Concept: someone, who is obviously very magical (either with a top hat and a small black wand or a giant, pointy hat with stars on it and the most magnificent beard anyone has ever seen) pours water into a cup. The audience can clearly see the water going into the cup, can almost see the water inside the cup, yet when the magician turns the cup over, no water comes out. The magician then tells the audience the water did not come out because it’s gone (“POOF!”) into another dimension. Someone somewhere has probably just been drenched in approximately 50 mL of water. Everyone laughs.
It’s a pretty strange concept. It’s impossible to make water just disappear – sure, it can change into a gas if heated, but the water disappeared almost instantly. There wasn’t any time for this magician to heat all the water up so that it disappeared, so where did it go?
Someone who is not scientifically inclined may say that the concept illustrated in the first paragraph is entirely fictional, but those who care about the events of the world at an atomic level know that that’s not true. Magic can be found in the simplest of places – in this case, diapers.
The sort of powder that is found in lining of diapers is called sodium polyacrylate, more commonly known as polymer powder. It’s an anionic polyelectrolyte, and is highly hygroscopic, meaning it can absorb a lot of water. In the case of sodium polyacrylate (-CH2-CH(CO2Na)), it can absorb up to 300 times its weight in water. When it comes into contact with the water, the polymer powder uses osmotic pressure to absorb all the water, so the water mixes with the powder, and the powder expands, taking the water with it. It then makes the water take on a gel consistency, as demonstrated in the video.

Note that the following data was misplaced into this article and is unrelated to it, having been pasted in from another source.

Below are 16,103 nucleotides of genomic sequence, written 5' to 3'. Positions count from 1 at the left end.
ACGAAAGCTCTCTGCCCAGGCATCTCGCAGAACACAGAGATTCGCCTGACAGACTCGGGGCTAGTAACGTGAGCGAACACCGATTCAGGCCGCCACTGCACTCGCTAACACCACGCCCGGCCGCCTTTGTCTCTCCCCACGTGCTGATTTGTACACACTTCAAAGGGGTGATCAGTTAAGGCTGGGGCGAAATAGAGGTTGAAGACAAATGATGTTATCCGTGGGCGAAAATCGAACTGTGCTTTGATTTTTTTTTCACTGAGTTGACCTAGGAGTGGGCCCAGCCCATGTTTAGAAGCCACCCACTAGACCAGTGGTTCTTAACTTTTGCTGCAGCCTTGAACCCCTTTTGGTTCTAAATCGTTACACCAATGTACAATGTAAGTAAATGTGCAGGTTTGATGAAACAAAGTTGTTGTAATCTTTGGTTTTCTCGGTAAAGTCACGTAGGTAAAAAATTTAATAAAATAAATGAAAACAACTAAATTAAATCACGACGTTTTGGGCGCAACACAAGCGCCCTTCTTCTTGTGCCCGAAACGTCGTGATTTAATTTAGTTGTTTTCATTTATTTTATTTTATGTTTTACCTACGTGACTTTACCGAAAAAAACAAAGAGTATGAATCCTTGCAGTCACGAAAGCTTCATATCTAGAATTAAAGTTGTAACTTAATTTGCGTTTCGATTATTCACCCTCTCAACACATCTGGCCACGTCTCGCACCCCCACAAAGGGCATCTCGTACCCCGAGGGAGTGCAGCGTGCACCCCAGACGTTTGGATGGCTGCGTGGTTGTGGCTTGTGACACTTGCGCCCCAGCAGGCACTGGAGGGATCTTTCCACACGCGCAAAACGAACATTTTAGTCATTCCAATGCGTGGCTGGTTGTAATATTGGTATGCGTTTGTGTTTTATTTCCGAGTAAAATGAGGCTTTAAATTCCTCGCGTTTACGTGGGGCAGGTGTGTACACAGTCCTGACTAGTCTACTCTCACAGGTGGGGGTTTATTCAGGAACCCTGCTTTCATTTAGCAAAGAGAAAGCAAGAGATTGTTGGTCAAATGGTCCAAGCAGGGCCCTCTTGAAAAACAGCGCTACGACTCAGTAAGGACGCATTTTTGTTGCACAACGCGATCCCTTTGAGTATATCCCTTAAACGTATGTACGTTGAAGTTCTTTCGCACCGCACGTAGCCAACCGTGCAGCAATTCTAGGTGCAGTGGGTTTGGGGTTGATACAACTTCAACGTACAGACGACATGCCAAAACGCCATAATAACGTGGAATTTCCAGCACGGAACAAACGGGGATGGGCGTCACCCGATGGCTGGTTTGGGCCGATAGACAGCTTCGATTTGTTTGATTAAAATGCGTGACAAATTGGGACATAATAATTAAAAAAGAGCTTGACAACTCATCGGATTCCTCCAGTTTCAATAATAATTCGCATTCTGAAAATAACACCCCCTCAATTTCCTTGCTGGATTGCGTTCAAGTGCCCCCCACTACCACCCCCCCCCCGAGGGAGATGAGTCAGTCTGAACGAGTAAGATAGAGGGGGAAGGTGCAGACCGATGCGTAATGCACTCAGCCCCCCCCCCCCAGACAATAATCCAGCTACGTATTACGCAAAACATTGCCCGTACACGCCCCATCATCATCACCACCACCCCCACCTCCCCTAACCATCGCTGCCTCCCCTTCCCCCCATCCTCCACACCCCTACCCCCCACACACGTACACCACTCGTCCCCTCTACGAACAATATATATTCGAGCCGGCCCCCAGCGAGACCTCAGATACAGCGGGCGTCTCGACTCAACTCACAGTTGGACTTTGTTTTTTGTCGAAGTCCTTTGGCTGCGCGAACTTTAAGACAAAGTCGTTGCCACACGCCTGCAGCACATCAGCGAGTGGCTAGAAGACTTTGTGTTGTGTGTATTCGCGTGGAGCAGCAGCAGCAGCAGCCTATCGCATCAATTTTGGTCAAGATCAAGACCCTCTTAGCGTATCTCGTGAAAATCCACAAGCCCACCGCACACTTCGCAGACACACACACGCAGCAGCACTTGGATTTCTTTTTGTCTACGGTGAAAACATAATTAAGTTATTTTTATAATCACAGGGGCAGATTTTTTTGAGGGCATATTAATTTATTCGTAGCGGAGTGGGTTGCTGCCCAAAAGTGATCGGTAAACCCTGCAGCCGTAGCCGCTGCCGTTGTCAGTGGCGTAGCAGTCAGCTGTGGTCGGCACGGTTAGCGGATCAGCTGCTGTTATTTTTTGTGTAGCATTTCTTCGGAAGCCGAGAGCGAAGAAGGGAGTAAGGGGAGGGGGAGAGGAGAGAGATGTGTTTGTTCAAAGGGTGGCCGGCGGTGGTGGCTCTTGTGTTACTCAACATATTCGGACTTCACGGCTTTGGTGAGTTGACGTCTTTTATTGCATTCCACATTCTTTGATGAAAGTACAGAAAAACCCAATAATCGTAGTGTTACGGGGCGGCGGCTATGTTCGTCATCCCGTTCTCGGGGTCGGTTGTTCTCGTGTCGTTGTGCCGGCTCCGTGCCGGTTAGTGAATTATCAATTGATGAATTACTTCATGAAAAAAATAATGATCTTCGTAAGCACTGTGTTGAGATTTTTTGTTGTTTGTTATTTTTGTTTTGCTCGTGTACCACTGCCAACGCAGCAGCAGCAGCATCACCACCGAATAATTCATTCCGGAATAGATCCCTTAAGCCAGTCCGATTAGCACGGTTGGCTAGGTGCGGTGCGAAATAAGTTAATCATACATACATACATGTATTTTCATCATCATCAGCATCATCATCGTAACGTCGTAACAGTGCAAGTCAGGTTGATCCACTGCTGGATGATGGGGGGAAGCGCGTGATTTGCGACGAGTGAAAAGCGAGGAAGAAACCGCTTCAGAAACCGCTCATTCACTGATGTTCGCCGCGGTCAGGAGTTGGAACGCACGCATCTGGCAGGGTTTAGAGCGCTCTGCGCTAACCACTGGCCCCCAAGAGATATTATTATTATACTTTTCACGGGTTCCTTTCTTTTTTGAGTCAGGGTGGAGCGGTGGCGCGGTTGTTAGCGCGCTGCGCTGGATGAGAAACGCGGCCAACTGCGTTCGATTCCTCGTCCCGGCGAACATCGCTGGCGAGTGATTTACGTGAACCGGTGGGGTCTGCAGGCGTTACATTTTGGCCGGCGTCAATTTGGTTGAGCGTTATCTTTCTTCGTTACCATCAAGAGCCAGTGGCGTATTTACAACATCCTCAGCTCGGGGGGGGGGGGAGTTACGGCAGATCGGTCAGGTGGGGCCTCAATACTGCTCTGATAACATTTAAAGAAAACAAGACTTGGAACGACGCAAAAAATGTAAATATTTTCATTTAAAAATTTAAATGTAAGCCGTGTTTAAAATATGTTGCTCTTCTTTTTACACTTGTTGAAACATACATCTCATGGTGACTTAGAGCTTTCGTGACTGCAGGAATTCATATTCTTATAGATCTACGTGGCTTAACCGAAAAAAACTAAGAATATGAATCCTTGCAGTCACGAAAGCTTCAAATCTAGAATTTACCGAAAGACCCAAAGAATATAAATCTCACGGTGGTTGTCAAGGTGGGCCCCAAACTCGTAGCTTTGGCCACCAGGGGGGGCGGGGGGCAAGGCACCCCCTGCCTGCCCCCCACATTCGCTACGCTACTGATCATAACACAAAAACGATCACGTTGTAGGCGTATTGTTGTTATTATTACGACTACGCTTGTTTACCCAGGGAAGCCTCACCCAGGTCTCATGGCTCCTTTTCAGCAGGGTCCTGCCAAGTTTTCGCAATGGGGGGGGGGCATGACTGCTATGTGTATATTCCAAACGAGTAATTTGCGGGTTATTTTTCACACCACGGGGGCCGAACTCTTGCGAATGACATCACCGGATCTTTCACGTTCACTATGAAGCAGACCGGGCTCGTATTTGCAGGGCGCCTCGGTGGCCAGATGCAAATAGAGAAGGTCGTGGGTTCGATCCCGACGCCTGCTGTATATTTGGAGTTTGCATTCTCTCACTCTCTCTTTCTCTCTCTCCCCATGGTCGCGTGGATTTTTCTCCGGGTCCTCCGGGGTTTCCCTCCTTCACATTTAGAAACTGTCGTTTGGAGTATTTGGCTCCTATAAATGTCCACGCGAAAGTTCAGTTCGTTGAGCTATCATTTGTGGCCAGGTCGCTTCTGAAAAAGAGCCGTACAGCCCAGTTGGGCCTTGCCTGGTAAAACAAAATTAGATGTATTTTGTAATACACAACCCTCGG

In the video, only enough sodium polyacrylate to cover the bottom of the cup was used, and we poured about 30 millilitres in, enough to fill a quarter of the cup. Within about three to five seconds, all of the water was gel.
We encountered this trick via lots of research into chemistry-based magic tricks. Apparently, it’s quite popular, which makes sense. We can’t be the only ones who have ever wondered how baby diapers never leak!
This amazing, beautiful, astounding project was accomplished by the dazzling expertise of Sara Parker and Logan Willis. Because we’re awesome.
In our research, we found a way to build a death ray out of a microwave. So we didn’t do that project, for fear of being contacted by the RCMP or any other investigative organizations that think death ray building is dangerous, especially when done by two sophomores.